Tech Tools

Marker Mic Drop #4: How can I choose?

Created on wordclouds.com

It’s been a while since I’ve posted a Marker Mic Drop (MMD), and now seems no better a moment to do so in light of the COVID-19 global pandemic. In short, a Marker Mic Drop is an opportunity to recognize others for their amazing talents, thoughts – you name it – that they bring to the table.

I hopped on Twitter this past week for the first time in weeks post-baby number two. I had already received an email from Matt at Ditch That Textbook on an abundance of resources. I considered devoting my MMD post to the amazing amount of resources he and his team had displayed for teachers and parents homeschooling during this remote learning time. However, when I continued to scroll through Twitter, I realized I could no longer choose just one person or group to highlight. I was proud to see the first responder-like reaction from teachers in support of their communities. Teachers to teachers or teachers to parents, the outpouring of resources, the sharing of Flipgrid activities, the building of each other up with powerfully supportive comments…we all share one mutual goal: support our students and each other in this new endeavor.

Helpful Resources

While there are a number of resources out there, do not overwhelm yourself. Here are a few of the most concise sites that have surfaced in these early days:

Start with a (simple) plan

  • Plan learning experiences:
    • Project-Based Learning will enrich student learning. Check out PBL Works for an overview.
    • Backward Design (UbD): The concept is simple but often overlooked when lesson planning spirals into the minutiae of required content. Identify your end goal and plan learning experiences.
    • Challenge your students but let them choose: Give your learners an opportunity to explore a topic that matters to them. Is there a community issue that interests them? Charge them with developing a solution. This is a time of flexibility in education, which also means that you may not be working against the same time constraints. Let them choose. Let them explore. Let them dig deeper and make their own (cross-curricular) connections.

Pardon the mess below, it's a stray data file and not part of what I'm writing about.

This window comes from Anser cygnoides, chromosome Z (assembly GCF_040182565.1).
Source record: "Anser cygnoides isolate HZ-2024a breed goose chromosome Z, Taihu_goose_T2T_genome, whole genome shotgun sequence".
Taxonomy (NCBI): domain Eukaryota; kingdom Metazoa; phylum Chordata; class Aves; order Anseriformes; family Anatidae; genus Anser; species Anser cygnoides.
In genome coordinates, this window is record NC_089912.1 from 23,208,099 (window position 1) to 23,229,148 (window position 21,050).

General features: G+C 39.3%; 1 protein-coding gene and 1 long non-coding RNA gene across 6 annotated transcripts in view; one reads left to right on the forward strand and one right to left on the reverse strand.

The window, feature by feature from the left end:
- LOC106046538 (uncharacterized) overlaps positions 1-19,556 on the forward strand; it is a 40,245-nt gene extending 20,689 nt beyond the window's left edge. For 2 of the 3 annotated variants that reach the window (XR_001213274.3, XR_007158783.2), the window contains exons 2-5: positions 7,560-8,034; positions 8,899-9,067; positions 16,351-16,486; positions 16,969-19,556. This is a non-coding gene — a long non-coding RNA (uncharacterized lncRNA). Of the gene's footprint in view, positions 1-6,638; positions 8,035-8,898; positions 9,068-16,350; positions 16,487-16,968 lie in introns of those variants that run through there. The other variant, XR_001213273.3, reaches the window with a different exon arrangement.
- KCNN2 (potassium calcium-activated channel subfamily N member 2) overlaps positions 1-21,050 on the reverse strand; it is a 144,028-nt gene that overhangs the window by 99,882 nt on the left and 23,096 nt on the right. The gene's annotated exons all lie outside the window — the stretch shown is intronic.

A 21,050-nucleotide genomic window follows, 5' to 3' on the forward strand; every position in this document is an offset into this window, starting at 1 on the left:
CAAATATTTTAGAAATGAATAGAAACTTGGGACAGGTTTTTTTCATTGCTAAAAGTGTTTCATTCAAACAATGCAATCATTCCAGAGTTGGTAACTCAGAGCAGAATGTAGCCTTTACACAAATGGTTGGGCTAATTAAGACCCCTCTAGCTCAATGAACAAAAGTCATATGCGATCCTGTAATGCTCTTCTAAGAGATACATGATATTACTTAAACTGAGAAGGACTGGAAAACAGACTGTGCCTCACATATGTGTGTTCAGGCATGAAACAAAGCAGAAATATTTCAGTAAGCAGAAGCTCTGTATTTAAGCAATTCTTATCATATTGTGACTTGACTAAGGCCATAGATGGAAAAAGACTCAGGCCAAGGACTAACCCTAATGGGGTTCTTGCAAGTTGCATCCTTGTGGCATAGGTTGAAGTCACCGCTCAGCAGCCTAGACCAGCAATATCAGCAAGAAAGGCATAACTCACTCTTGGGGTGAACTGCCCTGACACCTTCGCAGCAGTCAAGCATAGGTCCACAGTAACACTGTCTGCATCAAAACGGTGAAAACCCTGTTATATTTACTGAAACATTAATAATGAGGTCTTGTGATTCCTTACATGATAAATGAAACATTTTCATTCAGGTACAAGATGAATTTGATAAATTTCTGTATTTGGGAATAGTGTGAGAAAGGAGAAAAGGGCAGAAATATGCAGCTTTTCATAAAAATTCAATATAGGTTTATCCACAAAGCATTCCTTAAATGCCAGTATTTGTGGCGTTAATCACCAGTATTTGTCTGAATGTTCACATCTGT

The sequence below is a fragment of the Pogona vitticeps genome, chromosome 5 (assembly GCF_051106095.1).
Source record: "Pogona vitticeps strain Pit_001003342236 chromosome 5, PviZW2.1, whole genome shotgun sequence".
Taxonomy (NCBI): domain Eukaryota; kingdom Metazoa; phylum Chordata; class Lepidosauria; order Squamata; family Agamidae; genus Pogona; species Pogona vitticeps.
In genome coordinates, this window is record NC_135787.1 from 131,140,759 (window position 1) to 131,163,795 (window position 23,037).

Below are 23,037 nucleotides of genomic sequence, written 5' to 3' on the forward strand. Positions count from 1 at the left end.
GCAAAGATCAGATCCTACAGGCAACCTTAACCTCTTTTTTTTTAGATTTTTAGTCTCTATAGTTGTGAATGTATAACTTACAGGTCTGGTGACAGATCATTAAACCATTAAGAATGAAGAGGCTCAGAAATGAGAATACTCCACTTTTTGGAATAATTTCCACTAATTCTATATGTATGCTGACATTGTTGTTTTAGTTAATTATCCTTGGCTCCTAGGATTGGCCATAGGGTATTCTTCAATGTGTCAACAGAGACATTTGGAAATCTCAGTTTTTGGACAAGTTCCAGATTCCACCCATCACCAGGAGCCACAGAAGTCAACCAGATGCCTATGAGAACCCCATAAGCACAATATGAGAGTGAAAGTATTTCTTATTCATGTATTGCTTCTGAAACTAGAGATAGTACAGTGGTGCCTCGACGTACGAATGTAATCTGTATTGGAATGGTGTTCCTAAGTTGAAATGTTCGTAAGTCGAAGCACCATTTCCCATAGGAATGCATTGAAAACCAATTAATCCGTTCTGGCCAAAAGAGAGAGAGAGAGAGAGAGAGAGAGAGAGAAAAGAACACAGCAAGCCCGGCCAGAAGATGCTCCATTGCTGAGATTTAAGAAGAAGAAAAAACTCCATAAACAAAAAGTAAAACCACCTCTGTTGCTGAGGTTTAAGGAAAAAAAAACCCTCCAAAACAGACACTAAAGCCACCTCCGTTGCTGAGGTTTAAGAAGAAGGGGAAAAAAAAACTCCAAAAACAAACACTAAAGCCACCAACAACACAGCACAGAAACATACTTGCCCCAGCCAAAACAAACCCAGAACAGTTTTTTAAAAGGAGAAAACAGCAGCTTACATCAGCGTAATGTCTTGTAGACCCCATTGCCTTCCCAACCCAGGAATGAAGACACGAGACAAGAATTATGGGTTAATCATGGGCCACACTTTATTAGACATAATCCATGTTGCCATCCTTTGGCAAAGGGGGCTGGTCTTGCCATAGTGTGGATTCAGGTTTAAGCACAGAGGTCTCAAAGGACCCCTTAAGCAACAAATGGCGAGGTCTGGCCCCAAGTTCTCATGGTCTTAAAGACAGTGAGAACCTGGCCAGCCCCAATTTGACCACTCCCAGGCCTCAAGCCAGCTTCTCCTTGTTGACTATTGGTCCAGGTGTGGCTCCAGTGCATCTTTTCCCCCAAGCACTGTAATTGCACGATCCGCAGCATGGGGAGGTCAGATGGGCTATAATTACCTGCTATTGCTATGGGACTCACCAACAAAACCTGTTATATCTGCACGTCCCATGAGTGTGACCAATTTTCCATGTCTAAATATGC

• Ease your load with online assessments: If you aren’t already familiar with EdTech platforms that will grade your assessments for you, it’s time to start exploring. Start with Edpuzzle and Quizizz (Link to my overview: Edpuzzle (The Curious Creator Blog))
  • Easily record your lessons: Use a Google Chrome Extension, such as Screencastify, to post video lessons. Take it a step further and create an assessment with Edpuzzle based on your video.
  • Schools – consider rolling out in phases: This is an overwhelming experience for all parties involved. In light of the day-to-day unknown and the sudden leap into remote learning, consider gently easing into it with a modified schedule that transitions into your school’s norm.
  • Is online learning not an option? Many school districts are in less than ideal situations to ease into a remote learning plan due to lack of resources. While some are handing out curbside lunches every day at schools, they are also loaning devices and coordinating with local internet companies to furnish free internet for the near future. If worksheets and textbooks are your only option, consider Choice Boards and Project-Based Learning to still enrich students with a deeper learning experience.
Image source: https://i.pinimg.com

In short, this is uncharted waters for many. Take a step back to breathe, create, and embrace your inner learner. Whether you are a teacher or a parent-now-educator, just remember: You’ve got this.

Tech Tools

Tech Tool Highlight #9: Quizizz

Image source: play.google.com

What is Quizizz?

Quizizz is a gamified assessment tool that not only engages students but also provides valuable data to teachers. This EdTech tool is extremely user-friendly that comes with two incredibly important features: the ability for the teacher to give individualized attention to each student and reports with student and question data breakdowns.

Quizizz features:

Create your own meme sets.
Image source: http://www.quizizz.com
  • Cost? Nada. Absolutely free.
  • Pre-made quizzes – Like Kahoot and Gimkit, you will be able to search for pre-existing quizzes so as not to start from scratch.
  • Classes: This is a new feature that can be found on the left hand side menu. Teachers can assign games without the need for a code. Students can log in to see assignments, progress reports, and flashcards, to name a few highlights. Teachers can also share updates with parents and connect to Google Classroom directly from the “Classes” menu page. The portfolio of current feedback to students and parents is an invaluable built-in Quizizz quality.
  • Self-paced = more individualized attention – I’m no stranger to Kahoot but when students need a little more one-on-one assistance with questions, Quizizz allows me to float the room. Each student answers at their own speed as opposed to one countdown for the entire class. I can read the frustrated expression on a student’s face or see the red next to their name to know there have been more incorrect than correct answers. Some students will ask for help but many are still too shy. This allows you to address each student’s needs without making them self-conscious.